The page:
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Thread: Sub For Yogurt in Baking?

  1. #1

    Sub For Yogurt in Baking?

    A number of times I'll go to make some muffins or a quick bread that calls for yogurt only to realize I'm out of yogurt. (Today it was the marbled-chocolate banana bread.) Can I sub buttermilk? Better yet, can I sub a buttermilk sub (milk and lemon juice)? I don't have any sour cream either.

    That brings me to another question. I've read 1 cup milk and 1 tablespoon lemon juice can be used in place of 1 cup buttermilk. My question is -- do you have to remove 1 tablespoon from that milk/lemon juice mixture b/c otherwise you would be adding an extra tablespoon of liquid to the recipe.

    Back to my original question -- if the recipe calls for vanilla yogurt and it's okay to sub buttermilk, should I add some extra vanilla extract and if so, how much?

    Thanks for your help!

  2. #2
    Join Date
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    I'm not sure about the buttermilk sub, but I can tell you that I've successfully subbed sour cream for yogurt in the marbled banana bread recipe... in fact, it's on my list of things to make today!
    Sue

    I'm here with my best friend... my fork!! ~ Paula Deen

    If you always keep your head up, you'll never find that lucky penny on the sidewalk.

  3. #3
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  4. #4
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    Quote Originally Posted by hmarshak View Post
    You can definitely use sour cream in place of yogurt in baking. Check out our list of emergency substitutions here: Emergency Substitutions.
    Quote Originally Posted by ADM View Post
    This poster has been reported several times.
    I'm guessing this is the poster that has been reported & not the original poster on this thread???
    Sue

    I'm here with my best friend... my fork!! ~ Paula Deen

    If you always keep your head up, you'll never find that lucky penny on the sidewalk.

  5. #5
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    Quote Originally Posted by ebseckar View Post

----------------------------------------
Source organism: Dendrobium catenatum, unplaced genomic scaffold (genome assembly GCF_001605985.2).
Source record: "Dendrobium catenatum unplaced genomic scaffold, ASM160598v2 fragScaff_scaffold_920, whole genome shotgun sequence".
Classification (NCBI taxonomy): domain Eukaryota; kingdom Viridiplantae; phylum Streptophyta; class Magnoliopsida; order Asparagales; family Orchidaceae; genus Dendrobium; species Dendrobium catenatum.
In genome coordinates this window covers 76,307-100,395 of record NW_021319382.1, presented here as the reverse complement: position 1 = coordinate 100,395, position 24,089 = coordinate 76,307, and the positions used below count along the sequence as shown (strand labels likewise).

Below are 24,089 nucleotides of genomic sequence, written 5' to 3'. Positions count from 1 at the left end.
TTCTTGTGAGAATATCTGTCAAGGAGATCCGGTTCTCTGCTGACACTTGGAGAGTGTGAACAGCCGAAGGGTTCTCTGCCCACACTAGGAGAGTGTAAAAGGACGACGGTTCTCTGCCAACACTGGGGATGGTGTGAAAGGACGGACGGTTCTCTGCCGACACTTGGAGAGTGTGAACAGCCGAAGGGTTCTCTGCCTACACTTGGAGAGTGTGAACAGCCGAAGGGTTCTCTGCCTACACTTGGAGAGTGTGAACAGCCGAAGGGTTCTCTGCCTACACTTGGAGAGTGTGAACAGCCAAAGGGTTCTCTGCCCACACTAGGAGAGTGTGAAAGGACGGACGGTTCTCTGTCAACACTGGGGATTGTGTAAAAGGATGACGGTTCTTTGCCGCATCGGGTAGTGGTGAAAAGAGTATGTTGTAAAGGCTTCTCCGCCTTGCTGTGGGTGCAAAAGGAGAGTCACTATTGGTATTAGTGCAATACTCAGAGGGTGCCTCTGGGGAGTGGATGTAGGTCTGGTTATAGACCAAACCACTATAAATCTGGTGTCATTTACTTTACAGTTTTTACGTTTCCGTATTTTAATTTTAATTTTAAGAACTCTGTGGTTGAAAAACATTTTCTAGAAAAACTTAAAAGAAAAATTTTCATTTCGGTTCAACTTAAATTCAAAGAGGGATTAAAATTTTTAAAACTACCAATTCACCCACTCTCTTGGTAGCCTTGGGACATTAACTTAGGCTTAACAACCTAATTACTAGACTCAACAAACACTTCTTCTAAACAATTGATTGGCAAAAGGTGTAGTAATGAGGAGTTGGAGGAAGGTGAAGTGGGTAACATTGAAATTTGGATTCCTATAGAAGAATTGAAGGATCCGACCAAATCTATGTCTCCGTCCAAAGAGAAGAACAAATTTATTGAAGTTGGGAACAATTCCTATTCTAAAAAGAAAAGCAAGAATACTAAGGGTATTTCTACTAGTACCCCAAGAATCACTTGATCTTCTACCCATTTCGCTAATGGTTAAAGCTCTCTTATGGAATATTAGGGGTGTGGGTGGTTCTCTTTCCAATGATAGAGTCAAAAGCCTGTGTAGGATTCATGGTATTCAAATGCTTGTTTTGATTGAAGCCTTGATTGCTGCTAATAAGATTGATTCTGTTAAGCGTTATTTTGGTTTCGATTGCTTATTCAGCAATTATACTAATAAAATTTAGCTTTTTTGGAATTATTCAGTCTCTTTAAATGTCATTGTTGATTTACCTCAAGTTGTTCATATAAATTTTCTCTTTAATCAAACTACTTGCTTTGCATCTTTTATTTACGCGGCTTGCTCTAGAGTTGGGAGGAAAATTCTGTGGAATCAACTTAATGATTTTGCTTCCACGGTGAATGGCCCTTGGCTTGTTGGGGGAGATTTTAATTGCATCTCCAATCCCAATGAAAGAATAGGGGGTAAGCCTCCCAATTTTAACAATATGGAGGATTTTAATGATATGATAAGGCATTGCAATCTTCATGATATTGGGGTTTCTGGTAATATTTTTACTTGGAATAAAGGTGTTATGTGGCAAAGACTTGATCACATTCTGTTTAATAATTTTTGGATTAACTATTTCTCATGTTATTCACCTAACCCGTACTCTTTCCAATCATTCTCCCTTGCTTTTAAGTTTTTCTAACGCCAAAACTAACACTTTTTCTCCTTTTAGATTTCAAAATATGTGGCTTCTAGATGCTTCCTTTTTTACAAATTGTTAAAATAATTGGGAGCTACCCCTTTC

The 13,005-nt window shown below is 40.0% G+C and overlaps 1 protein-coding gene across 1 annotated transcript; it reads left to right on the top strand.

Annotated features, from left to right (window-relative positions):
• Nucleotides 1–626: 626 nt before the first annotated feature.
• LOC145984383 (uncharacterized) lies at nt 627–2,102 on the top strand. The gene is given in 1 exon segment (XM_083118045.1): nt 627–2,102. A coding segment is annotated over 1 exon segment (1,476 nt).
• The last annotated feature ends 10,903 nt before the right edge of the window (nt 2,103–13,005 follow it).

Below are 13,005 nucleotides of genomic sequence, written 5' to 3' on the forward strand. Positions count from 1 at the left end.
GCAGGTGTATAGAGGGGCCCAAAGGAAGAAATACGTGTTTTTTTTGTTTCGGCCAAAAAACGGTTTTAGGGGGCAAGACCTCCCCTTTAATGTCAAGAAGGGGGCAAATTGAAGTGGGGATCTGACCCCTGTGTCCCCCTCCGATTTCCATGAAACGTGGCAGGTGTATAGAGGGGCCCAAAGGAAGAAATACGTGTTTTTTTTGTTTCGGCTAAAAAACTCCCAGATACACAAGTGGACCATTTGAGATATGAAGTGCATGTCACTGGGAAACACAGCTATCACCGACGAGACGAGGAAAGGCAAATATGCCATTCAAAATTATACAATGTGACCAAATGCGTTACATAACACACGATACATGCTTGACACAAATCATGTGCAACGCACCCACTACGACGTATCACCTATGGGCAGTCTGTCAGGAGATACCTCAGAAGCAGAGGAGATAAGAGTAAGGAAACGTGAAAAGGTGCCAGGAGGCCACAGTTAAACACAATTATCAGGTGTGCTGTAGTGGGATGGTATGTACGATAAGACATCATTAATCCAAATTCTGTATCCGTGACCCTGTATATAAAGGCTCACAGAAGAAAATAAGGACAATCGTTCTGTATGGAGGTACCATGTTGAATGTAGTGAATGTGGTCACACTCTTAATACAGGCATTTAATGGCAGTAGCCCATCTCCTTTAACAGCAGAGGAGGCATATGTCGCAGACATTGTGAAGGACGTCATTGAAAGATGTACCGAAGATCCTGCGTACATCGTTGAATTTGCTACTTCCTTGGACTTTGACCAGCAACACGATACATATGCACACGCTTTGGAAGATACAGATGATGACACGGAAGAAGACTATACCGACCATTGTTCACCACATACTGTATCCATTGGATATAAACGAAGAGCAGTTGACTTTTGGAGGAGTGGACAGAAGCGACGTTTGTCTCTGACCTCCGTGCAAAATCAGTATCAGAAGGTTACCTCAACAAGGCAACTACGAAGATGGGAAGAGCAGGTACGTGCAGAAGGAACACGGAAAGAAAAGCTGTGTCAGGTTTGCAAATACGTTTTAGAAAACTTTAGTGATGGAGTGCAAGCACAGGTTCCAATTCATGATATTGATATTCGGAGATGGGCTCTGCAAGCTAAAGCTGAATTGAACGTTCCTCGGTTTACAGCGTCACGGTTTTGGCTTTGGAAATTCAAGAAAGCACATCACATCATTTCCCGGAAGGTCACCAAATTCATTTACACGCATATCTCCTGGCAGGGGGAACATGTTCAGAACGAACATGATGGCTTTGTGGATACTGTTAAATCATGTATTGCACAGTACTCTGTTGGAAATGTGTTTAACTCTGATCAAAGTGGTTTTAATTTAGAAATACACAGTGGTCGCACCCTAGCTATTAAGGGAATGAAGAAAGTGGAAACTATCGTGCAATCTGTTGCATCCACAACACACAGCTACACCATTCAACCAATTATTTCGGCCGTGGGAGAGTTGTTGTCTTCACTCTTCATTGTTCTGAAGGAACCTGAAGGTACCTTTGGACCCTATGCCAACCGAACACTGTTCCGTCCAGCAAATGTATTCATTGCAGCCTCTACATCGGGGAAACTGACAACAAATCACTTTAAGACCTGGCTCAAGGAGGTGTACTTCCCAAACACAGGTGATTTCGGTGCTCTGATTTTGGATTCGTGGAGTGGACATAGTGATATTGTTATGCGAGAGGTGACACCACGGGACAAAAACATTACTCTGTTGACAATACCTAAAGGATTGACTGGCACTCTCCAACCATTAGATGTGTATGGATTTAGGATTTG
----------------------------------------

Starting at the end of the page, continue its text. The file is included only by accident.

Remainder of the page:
That brings me to another question. I've read 1 cup milk and 1 tablespoon lemon juice can be used in place of 1 cup buttermilk. My question is -- do you have to remove 1 tablespoon from that milk/lemon juice mixture b/c otherwise you would be adding an extra tablespoon of liquid to the recipe.
    The traditional way to do this is to put the tablespoon of lemon juice (or whatever) in the measuring cup first, then add the milk, so the total amount is the same.

    Bob

  6. #6
    Suebear37 -- I figured sour cream would work, but I don't always have sour cream on hand. I usually have milk and lemons and that's why I was hoping I could make "buttermilk" and use that instead. I was concerned about the consistency. Sour cream is thick like yogurt, but buttermilk is not as thick.

    Bob -- Thanks for confirming that for me. It makes sense, but many times I've read about this substitution, it talks about mixing 1 tablespoon of lemon juice with 1 cup of milk as opposed to the way you described it. Thank you.

  7. #7
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    I freeze both yogurt and sour cream and thaw it out for baking. That way I usually have it on hand, but don't have to worry about it spoiling in the fridge.

    Also, I agree that I usually put my milk in a measuring cup and add a bit of lemon juice to "curdle" it, so I am adding the same amount that the recipe calls for. However, I doubt that either way would make a huge difference in most recipes!

    Jessica

  8. #8
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    If you want to sub the lemon juice/milk combo for yogurt, I would try adding about 2/3 of the amount called for since it is a much thinner liquid. For instance, if it calls for 1 cup of yogurt, start with 2/3 cup of the lemon/juice milk combo. Then add a little more if it seems too thick until you get the right consistency. (You may even want to start with HALF the amount, just so you don't overshoot....you can always add more).
    kathyb


    Less rhetoric, more cowbell!

  9. #9
    Join Date
    Nov 2000
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    I use nf sour cream and nf plain yogurt interchangeably in baking. If the recipe calls for vanilla yogurt, I would think you could use nf sour cream and some additional vanilla extract.

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